An excellent post from Wine Folly about tannins. Just had this discussion the other night with my youngest son. We were talking about the wine we were drinking as “having nice tannins” and he asked what they were. The way I always describe them is that feeling you get on the middle sides of your tongue when you drink plain black tea. Most people can relate to that.
Category Archives: Wine
I know I’ve been MIA around here. I’ve been out of the country for a stretch and have returned rested and ready to resume blogging. I have a new cocktail that I grew fond of while I was abroad: The Paloma. Anyone guess where I was? In my exhaustive research I noticed a wide variation in the making of this cocktail. I always asked the bartender how they made it. Not sure I can remember all the answers though. I have been experimenting with my own recipe and as soon as I perfect it I will post it here. Anyone care to share their favorite recipe? It’s certainly in the running for pool drink 2013.
Also of note the Drink Local Wine’s Fifth Annual Conference is going to be in Baltimore this weekend. You can find more information HERE. The grand finale taste-off looks especially intriguing. The list of participants is exciting. At $40 it seems like a really good deal as well and a unique opportunity to taste all these fine Maryland wines in one place. This conferene moves around the country so this may be your one chance to go when it is close by.
The direct shipping laws can be confusing. Here is a great article that lists some of the clubs that will ship to Maryland. I’m surprised that there are 32 of them. Way more than I expected as I had researched this some time ago and not found any. Wish I had seen this in time for Christmas! Oh well there is always next year.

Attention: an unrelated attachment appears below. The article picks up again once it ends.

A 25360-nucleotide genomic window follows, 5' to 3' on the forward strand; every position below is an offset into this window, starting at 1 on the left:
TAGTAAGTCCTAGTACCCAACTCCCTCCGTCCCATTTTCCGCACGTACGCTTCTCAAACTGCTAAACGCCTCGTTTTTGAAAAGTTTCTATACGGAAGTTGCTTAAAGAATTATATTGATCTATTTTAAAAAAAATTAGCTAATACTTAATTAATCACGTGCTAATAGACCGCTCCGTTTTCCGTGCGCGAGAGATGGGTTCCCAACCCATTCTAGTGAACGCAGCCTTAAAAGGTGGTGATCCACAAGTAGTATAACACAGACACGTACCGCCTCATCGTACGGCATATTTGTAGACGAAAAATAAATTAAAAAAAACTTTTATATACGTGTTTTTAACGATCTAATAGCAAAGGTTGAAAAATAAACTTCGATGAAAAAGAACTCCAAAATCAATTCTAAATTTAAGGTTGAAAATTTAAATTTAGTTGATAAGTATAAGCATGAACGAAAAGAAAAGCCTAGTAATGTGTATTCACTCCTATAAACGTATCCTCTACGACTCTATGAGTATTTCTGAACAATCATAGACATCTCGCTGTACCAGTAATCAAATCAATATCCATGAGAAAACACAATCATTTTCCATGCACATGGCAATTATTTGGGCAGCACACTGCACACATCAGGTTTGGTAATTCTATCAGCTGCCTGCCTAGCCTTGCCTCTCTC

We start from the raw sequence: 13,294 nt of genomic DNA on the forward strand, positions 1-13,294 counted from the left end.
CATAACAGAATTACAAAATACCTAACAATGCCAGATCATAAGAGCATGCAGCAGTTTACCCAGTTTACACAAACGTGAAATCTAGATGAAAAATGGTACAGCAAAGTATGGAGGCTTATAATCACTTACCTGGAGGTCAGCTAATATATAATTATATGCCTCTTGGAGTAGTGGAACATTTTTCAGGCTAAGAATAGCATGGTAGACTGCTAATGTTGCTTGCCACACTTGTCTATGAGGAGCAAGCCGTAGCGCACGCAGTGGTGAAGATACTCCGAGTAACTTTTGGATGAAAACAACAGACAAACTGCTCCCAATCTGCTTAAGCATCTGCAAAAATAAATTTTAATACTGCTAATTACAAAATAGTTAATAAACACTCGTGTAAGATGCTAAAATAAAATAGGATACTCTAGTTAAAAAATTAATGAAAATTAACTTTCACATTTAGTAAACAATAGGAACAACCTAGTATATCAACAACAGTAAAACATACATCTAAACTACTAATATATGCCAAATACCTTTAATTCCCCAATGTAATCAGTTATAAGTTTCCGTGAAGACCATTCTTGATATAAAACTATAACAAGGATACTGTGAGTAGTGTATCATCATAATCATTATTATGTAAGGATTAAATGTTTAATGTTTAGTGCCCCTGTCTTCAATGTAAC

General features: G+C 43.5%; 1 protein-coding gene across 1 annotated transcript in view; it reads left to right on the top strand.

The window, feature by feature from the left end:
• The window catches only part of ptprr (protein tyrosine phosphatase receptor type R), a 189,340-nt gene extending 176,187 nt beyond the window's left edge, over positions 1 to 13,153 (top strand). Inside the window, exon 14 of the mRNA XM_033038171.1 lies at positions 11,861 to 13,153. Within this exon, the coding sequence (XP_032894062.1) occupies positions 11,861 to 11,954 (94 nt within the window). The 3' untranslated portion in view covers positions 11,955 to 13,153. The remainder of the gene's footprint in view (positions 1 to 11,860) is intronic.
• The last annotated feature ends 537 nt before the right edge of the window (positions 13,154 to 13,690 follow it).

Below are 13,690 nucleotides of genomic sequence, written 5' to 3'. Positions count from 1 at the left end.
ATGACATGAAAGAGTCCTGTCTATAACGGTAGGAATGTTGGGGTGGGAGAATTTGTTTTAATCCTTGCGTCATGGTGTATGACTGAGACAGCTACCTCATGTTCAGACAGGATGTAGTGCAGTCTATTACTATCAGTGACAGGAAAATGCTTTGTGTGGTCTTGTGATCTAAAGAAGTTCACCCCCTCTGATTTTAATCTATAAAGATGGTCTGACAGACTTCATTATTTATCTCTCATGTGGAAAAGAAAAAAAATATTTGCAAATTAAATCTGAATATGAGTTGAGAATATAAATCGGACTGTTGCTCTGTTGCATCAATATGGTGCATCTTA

Wine Clubs That Ship to Maryland
Last week I was wondering how the 2012 Beaujolais Nouveau turned out so last night I sought some answers along with the help of a 2012 Georges Duboef Beauljolais Village Nouveau 2012. I spent an extra $2 to get the villages (a second-tier classification and usually a step up from the broader Beaujolais AOC). Overall I was very happy with the wine. Anyone looking for a profound, moving wine in BN is barking up the wrong tree. But if you are looking for a fruity, dry wine with lots of acidity at a great price then this is your bottle. I felt that this vintage was one of the best that I tasted in the last decade or so. Gamay has a very distinctive nose to me- think banana laffy taffy and this bottle was no exception. Some people call Beaujolais the red that drinks like a white. This makes it ideal for Thanksgiving and I find a quick hour in the fridge, or out on the deck, to chill it really enhances the wine. Enjoy and Happy Thanksgiving everybody!
Georges Duboef Beaujolais Villages Nouveau 2012. $11.99 at Frederick Wine House. 87 points
A had a nice value sparkling wine, the other day that I wanted to pass on: it was the 2010 Georges et Roger Antech Blanquette de Limoux Réserve Brut. Blanquette de Limoux is a French appellation from the south of France that dates back to 1938. The wines are made using Mauzac grapes with up to 10% combined total of Chardonnay and/or Chenin Blanc thrown in. The wines are made in the methode champenoise and aged on the lees for a minimum of nine months. The results are a pale golden wine with plenty of bubbles and light, fresh taste. Lots of flavors of lemon and grapefruit and bracing acidity. Not particularly complex but a terrific wine for pre-meal drinks or as an accompaniment to a white-wine meal. At $14.99 a bottle from Frederick Wine House its affordable enough to serve for a multi-bottle holiday celebration.
Yup it’s that time of year again and I feel compelled to say something about it. Not sure why, but I guess that is the insidious nature of a compulsion. What more is there to be said besides what I said in 2011, 2010, 2009, 2008, more 2008, and 2007? Not much.
While you cannot dispute the effect that the nouveau phenomenon has had on Beaujolais (and Georges DuBoef!) sometimes it is all that people think about when Beaujolais is mentioned. However, this might be a good opportunity to consider taking a look at some other Beaujolais besides the nouveau. The Beaujolais Villages and Beaujolais Cru appelations are worth seeking out. Robert Parker has rated the 2009 vintage 97 points and the 2010 88 points. The consensus on 2011 is that its better than 2010 but not as good as 2009. Find some and try them. If all you have ever had is BN then you will be in for a pleasant surprise.
A few odds and ends: